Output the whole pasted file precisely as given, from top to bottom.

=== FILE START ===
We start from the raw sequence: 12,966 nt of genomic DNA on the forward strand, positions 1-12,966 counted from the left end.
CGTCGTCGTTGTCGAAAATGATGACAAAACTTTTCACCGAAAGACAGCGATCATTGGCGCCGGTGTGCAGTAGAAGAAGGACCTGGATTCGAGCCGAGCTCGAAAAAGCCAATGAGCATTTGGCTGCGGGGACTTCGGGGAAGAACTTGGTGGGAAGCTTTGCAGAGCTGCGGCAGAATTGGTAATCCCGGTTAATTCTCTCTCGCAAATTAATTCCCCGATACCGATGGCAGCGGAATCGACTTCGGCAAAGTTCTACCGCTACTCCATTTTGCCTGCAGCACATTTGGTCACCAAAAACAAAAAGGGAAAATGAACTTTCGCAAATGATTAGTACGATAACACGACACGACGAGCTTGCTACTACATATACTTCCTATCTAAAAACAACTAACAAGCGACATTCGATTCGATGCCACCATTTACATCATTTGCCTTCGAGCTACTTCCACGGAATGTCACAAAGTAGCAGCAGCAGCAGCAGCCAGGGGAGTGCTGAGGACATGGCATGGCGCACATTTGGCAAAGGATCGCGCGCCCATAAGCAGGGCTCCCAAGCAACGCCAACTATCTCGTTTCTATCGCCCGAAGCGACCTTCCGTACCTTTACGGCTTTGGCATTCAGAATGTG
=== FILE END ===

We start from the raw sequence: 12,966 nt of genomic DNA on the forward strand, positions 1-12,966 counted from the left end.
CGTCGTCGTTGTCGAAAATGATGACAAAACTTTTCACCGAAAGACAGCGATCATTGGCGCCGGTGTGCAGTAGAAGAAGGACCTGGATTCGAGCCGAGCTCGAAAAAGCCAATGAGCATTTGGCTGCGGGGACTTCGGGGAAGAACTTGGTGGGAAGCTTTGCAGAGCTGCGGCAGAATTGGTAATCCCGGTTAATTCTCTCTCGCAAATTAATTCCCCGATACCGATGGCAGCGGAATCGACTTCGGCAAAGTTCTACCGCTACTCCATTTTGCCTGCAGCACATTTGGTCACCAAAAACAAAAAGGGAAAATGAACTTTCGCAAATGATTAGTACGATAACACGACACGACGAGCTTGCTACTACATATACTTCCTATCTAAAAACAACTAACAAGCGACATTCGATTCGATGCCACCATTTACATCATTTGCCTTCGAGCTACTTCCACGGAATGTCACAAAGTAGCAGCAGCAGCAGCAGCCAGGGGAGTGCTGAGGACATGGCATGGCGCACATTTGGCAAAGGATCGCGCGCCCATAAGCAGGGCTCCCAAGCAACGCCAACTATCTCGTTTCTATCGCCCGAAGCGACCTTCCGTACCTTTACGGCTTTGGCATTCAGAATGTG